Marketing specialists are very much aware of the fact that goods and services are often purchased more for their symbolic than functional value. Symbolic expects aim at associating the product to a symbol the consumer wants: fashion, status, life style, social class, wealth, power, technological modernity, etc. One seeks an image, a given life style for instance. Thus, the practice of many sports «requires» wearing such and such equipment and clothing that have become symbols, almost fetishes, of this practice; even beginners will want to be thus equipped to meet the standard the image. In very much the same way, many tourists seek prestige products to answer their symbolic expects: luxurious hotels, exclusive destinations, a sporting life style featured by large vacation resorts, etc.

Symbolic expects answer the consumer’s concern regarding the opinion of others about him. Well-known brands of clothing, accessories, cosmetics, perfumes... are then bought as prestige symbols. Symbolism attached to these brands (wealth, prestige, social class, etc.) is often synonym of durability; brand awareness developed by their owners often has an enormous financial value. Conversely, some eccentric clothing fashions are, by nature, short-lived; however, this is often what people are seduced by, because such garments procure exclusiveness to those wearing them. Once a fashion is adopted by a large number of people, it loses its attractiveness.

Some consumers systematically buy only one well-known brand, because it is a symbol of dependability; to some extent, they buy the image of security products of this brand feature. This is especially true with new technologies. A manager may thus want to convey a favourable image to the company. In the event of a problem, he will protect his reputation by maintaining that if the «best» could not fulfill their expectations, no one else could have.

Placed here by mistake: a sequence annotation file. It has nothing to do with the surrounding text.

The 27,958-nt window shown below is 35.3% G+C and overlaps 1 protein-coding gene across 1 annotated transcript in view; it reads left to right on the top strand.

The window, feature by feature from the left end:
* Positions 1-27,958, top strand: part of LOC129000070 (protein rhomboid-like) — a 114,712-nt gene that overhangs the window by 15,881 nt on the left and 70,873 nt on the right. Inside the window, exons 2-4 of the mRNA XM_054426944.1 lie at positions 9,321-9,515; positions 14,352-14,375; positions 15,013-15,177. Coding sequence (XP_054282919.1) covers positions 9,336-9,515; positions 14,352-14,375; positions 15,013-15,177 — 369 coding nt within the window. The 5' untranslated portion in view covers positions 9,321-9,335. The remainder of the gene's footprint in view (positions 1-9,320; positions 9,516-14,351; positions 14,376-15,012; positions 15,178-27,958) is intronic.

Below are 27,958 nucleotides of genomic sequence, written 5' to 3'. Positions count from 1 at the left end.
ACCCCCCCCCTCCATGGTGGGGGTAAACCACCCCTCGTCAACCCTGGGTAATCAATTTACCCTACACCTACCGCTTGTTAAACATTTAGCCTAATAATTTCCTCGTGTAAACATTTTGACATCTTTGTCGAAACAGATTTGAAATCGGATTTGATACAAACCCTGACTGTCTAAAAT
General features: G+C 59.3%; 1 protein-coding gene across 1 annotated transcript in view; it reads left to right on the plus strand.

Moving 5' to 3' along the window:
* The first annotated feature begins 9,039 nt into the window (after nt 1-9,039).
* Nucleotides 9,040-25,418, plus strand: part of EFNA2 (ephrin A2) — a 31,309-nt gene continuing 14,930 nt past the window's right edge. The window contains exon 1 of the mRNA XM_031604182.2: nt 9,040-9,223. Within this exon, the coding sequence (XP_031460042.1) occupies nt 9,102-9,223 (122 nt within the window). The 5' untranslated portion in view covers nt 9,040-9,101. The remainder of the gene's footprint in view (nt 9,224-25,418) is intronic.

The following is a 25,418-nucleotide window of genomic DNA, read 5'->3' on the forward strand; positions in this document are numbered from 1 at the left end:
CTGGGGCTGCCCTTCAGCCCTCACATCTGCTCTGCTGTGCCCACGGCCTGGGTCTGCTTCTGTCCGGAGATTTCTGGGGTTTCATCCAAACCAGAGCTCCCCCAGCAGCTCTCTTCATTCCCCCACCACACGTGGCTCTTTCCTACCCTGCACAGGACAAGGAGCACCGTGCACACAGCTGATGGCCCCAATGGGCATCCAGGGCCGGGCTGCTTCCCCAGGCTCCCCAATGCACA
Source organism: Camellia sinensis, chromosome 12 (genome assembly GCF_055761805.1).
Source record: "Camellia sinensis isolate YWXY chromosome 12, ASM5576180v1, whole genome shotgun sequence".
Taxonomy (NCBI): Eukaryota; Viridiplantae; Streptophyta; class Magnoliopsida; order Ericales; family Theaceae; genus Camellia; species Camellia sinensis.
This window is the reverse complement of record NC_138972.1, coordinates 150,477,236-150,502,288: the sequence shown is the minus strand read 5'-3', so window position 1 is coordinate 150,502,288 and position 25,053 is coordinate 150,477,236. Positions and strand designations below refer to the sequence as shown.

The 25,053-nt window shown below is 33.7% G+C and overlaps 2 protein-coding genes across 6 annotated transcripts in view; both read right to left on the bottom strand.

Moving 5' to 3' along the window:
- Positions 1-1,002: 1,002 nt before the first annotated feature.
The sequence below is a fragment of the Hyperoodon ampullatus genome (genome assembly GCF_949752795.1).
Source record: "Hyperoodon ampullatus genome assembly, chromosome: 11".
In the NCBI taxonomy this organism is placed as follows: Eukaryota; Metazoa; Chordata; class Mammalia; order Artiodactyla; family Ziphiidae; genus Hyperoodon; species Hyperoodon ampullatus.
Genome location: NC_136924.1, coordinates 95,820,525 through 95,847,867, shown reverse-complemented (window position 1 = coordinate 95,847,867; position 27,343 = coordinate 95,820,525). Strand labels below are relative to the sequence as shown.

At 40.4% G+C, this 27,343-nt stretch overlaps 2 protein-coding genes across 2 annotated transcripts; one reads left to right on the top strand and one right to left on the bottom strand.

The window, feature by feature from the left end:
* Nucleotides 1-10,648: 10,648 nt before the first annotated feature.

Therefore, in a whole series of cases, symbolic expects largely supersede functionality; however, many will nevertheless seek a compromise between both aspects. In your opinion, does advertising call upon symbolism too much? To what extent do you believe to be influenced by these symbolic appeals?

Tuesday, March 6, 2007

Functional expects

Functional expects refer to consumer requirements regarding the utilitarian aspects of a product; goods or services must fulfil the function for which one buys them. They express benefits sought by clients: safety, durability, ease of use or maintenance, performance, etc. They influence the physical characteristics of the product, technology used, etc.

Clothing, childrenswear in particular, provide good illustrations of functional expects. In order to satisfy a safety benefit, they must be manufactured with a fireproofed fabric. To offer a durability benefit, the material must also be resistant to wear. A wear-out guarantee, already offered by some manufacturers, is another component related to durability. Fast-drying underwear, advertised by a well-known brand of travel clothing, is another example of product that appeals to functional expects.

In the field of tourism, booklets of various tour operators provide many illustrations of functional expects. For people seeking effortlessness, as much in the choice of destination as in the course of their journey, one finds fixed price, all inclusive, package deals. For those seeking to see much during a short vacation, a benefit related to performance, one finds tours featuring travel by night and visits in the daytime, in several cities or even several countries.

But the best example of formally stated functional expects is without a doubt the request for proposal process based on an often very elaborate statement of work; this document contains numerous characteristics suppliers must respect. This procedure often aims a performance benefit. For instance, with regards to information technology related purchases, respect of specifications insure sufficient storage capacity, a response time lower than an established standard, compatibility with existing equipment or software, etc.